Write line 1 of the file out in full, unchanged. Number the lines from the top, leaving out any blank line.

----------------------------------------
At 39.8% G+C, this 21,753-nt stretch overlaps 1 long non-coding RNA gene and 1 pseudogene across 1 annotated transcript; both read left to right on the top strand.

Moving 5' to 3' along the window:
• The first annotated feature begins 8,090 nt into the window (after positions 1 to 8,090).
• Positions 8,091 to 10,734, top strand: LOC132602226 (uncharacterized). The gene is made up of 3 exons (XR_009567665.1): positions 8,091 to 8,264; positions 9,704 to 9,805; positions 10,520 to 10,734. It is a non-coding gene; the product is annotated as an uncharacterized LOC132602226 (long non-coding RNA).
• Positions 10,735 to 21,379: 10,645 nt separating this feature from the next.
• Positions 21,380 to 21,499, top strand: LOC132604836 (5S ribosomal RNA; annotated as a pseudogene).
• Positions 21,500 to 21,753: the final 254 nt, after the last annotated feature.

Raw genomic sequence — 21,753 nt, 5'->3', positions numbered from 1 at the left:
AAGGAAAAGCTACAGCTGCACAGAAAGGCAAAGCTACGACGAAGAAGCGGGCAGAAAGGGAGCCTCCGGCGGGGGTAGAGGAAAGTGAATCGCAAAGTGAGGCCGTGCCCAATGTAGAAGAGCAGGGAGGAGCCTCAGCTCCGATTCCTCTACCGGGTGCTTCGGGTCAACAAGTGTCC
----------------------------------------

At 39.8% G+C, this 21,753-nt stretch overlaps 1 long non-coding RNA gene and 1 pseudogene across 1 annotated transcript; both read left to right on the top strand.